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Cuban musician Adonis Puentes, one of a pair of fraternal twin brothers who immigrated to Canada from Cuba in 1998, earned a Juno nomination for their first album released in Canada, warms up before performing for guests at the Olive Grove Restaurant in Victoria Friday August 10, 2012. Chad Hipolito for The Globe and Mail (CHAD HIPOLITO)
Cuban musician Adonis Puentes, one of a pair of fraternal twin brothers who immigrated to Canada from Cuba in 1998, earned a Juno nomination for their first album released in Canada, warms up before performing for guests at the Olive Grove Restaurant in Victoria Friday August 10, 2012. Chad Hipolito for The Globe and Mail (CHAD HIPOLITO)

Eyes on the Island

From Cuba, with rhythm: The Adonis Puentes story Add to ...

The Adonis Puentes story has the makings of a fine biopic.

The outline: Fraternal twins from Cuba (named Alexis and Adonis) become popular musicians in their homeland, tour Canada with an ensemble, fall in love with Canadian women, move north to Victoria, earn a Juno nomination with their debut record.

Next comes the inevitable creative differences. The brothers go their separate musical ways. Alexis gets a Grammy nomination. Then, earlier this year, Adonis gets his own Grammy nomination.

The biopic would be an uplifting tale about bridging cultures and settling in a new land.

Just imagine the soundtrack.

“You come to my concert and you dance,” Adonis Puentes said. “My mission in life is to make you have two hours of joy,”

Sounds so simple. The full story is more complicated.

Mr. Puentes performed at the FolkWest music festival at Royal Athletic Park in Victoria on the weekend, where he unveiled a new band with musicians from around the globe. He has a pianist from his native Cuba, a lead guitarist from Morocco, a bassist from Los Angeles, a percussionist from Colombia, and a drummer from British Columbia.

At rehearsal recently, Mr Puentes told them, “This is a good jam with a good excuse. The excuse is my songs.”

The singer-songwriter describes his latest music as “fusion with Cuban roots.” Since his arrival in Canada 14 years ago, Mr. Puentes has earned critical acclaim as a soñero, singing ballads backed by the mix of Spanish guitars with African rhythms peculiar to Cuba.

Mr. Puentes divides his time between Victoria and Los Angeles, where he has been recording an album titled Sabor a Café, scheduled to be released in the fall.

About six months after that, he plans to release yet another album produced with his B.C. band.

He finds a quiet, unglamorous life in Victoria conducive to songwriting. On most days, he can be found strolling in Oak Bay along Willows Beach, or Cattle Point. He mostly composes at home on his guitar, although inspiration strikes at unlikely times.

“Sometimes, songs attack me,” he said. “I have had to pull the car over to call home to leave a message with a melody that struck me.”

The twins were born in 1974 in Artemisa, a faded colonial city southwest of Havana. By six, they were learning guitar. Their father, Valentin, was a tough taskmaster, insisting the boys hear only the finest music. He even forbade their mother, Maria, from singing to them, as her voice was not fine enough to satisfy her husband’s high standard.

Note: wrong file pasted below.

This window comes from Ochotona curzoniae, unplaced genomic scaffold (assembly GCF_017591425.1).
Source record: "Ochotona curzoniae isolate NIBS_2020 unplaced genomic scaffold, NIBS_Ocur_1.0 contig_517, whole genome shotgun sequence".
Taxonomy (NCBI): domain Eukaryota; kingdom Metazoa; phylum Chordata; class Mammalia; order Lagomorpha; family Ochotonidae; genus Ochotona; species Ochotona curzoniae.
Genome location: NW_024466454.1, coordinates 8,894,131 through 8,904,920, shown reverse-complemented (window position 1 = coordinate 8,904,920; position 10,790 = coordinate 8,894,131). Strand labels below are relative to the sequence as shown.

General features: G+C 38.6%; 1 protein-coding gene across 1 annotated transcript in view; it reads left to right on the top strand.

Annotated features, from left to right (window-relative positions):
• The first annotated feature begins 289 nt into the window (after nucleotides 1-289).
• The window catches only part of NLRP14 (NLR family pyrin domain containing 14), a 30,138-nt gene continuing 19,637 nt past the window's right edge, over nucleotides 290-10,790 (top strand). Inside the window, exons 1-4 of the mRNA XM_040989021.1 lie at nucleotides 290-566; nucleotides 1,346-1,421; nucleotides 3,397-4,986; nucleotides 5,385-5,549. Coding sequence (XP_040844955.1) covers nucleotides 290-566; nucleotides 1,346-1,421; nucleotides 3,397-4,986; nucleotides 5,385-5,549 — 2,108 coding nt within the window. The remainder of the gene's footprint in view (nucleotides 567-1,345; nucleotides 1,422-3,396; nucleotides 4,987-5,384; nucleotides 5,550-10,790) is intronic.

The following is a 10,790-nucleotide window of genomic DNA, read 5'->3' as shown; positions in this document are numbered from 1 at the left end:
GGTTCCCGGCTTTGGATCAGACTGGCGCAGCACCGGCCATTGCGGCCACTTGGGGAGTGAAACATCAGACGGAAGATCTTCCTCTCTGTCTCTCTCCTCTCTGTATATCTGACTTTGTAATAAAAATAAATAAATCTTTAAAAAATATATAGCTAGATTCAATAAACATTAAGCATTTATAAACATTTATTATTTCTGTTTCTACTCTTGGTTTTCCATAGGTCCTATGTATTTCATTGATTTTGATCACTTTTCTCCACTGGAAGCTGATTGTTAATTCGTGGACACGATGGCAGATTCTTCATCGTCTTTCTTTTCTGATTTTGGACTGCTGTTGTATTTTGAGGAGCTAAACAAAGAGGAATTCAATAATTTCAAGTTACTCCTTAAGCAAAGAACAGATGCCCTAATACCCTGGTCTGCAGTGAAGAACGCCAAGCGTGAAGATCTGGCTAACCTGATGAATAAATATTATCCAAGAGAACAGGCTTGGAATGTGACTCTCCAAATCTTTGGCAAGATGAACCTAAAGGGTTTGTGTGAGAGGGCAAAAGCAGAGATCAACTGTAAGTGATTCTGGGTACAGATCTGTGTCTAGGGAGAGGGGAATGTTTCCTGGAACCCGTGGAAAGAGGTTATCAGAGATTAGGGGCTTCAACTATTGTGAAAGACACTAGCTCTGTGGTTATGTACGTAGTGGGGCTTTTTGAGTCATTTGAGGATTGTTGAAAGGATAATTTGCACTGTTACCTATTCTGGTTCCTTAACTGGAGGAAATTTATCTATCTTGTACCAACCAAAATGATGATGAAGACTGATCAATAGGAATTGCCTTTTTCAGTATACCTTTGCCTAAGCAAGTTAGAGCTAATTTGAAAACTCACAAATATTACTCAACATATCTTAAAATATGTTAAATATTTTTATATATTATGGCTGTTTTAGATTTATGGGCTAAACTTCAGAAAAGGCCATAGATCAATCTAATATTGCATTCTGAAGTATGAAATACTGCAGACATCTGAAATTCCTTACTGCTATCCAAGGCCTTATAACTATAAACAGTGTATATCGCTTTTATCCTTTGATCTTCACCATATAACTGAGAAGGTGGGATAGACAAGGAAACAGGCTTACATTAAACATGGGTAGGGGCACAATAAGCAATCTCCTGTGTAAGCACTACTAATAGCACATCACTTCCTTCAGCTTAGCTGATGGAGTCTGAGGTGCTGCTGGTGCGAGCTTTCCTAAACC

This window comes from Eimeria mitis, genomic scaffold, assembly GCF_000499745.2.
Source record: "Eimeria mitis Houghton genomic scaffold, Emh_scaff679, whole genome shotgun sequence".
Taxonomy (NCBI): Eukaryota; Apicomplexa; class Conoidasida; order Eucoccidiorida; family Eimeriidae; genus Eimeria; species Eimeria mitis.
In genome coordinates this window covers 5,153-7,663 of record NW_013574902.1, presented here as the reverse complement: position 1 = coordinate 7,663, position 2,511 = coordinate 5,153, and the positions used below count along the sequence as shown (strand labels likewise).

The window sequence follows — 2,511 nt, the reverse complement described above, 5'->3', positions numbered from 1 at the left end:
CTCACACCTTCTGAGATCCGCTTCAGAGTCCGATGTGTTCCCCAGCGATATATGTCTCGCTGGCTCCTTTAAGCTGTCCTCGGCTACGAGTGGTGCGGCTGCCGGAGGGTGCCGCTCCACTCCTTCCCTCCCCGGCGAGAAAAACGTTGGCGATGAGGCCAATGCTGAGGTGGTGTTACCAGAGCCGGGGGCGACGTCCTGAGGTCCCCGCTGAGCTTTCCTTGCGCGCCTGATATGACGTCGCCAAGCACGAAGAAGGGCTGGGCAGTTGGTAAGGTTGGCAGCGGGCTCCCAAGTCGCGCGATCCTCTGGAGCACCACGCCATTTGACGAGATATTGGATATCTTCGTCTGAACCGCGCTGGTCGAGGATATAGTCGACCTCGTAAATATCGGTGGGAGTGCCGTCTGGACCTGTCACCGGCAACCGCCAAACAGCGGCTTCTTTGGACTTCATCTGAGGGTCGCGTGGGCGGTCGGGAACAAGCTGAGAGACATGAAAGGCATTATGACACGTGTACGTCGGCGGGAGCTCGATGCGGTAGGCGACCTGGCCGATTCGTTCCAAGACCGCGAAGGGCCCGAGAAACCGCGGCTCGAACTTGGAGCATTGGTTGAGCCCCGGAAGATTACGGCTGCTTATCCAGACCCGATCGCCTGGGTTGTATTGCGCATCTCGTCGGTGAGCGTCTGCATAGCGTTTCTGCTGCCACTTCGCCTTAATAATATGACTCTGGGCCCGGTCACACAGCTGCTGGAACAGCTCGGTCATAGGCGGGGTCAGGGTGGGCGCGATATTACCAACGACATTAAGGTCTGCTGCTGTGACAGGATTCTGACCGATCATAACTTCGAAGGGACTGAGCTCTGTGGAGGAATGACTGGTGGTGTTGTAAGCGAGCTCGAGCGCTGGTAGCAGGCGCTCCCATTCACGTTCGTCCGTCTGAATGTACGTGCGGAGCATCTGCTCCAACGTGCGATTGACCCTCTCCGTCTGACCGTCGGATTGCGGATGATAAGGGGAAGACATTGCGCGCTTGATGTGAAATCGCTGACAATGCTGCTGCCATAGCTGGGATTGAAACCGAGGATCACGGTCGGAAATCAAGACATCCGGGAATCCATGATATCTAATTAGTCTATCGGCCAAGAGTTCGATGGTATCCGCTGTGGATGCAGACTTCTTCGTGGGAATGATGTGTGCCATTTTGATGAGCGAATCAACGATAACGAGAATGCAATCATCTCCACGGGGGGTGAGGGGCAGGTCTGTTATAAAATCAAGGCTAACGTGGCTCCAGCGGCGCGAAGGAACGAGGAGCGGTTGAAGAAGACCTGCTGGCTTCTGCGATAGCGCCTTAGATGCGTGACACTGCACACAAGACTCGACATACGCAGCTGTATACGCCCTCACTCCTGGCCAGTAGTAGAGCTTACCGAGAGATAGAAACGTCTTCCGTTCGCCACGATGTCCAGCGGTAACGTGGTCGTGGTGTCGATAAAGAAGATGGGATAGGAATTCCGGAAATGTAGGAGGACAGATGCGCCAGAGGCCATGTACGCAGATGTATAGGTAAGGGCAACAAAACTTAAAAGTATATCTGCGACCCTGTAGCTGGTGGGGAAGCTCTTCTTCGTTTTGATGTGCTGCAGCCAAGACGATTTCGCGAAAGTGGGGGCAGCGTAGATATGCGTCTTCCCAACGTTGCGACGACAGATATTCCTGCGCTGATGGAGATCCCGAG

The senior Puentes formed a touring ensemble featuring two dozen guitarists, travelling an island where music ranks only behind baseball as an obsession. When not on the road, the boys performed at the city’s Casa de Cultura across the street from their home. They jammed with the likes of Ibrahim Ferrar and other Cuban legends long before they found global fame as Buena Vista Social Club.

While touring Canada in 1995, Alexis fell for a Canadian woman, who returned with him to Cuba, where they were married. On a second tour of Canada three years later, Adonis met and married a woman in Victoria.

Sadly, their relationship did not last and he is frustrated by a dispute over access to their children, a 12-year-old daughter and an 11-year-old son. “I’m caught in a huge bureaucracy,” he complained.

Adonis often returns to Cuba to visit family and to appraise the local music scene.

“I’m a messenger of my Cuban roots and tradition,” he said. “I cannot say I am a Cuban musician if I have not been to Cuba in the past 14 years.”

After they decided to follow their own musical paths, his brother, who now uses the stage name Alex Cuba, has enjoyed great success, playing with Nelly Furtado and other stars, while also winning a Latin Grammy. Alex, who lives in Smithers, played Hornby Island earlier this month and will be in Salmon Arm to play at the Roots and Blues Fest on Friday, Aug.17.

Adonis’s climb has been slower, though he has sung with the likes of Celia Cruz and Ruben Blades. He was thrilled earlier this year when a recording by the nine-piece, Los Angeles-based Jose Rizo’s Mongorama earned a Grammy nomination as best tropical Latin album. Mr. Puentes serves as the group’s lead vocalist.

“I was attending the biggest party of the music industry,” he said. “I never saw that in my wildest dreams.”

During the gala at the Staples Center, Mr. Puentes allowed himself a moment to ponder a journey from a Caribbean island to a Canadian rain forest, from modest beginnings in Cuba to a star-studded event in Los Angeles. Then it was time to meet Tony Bennett, one of his idols.

Follow on Twitter: @tomhawthorn

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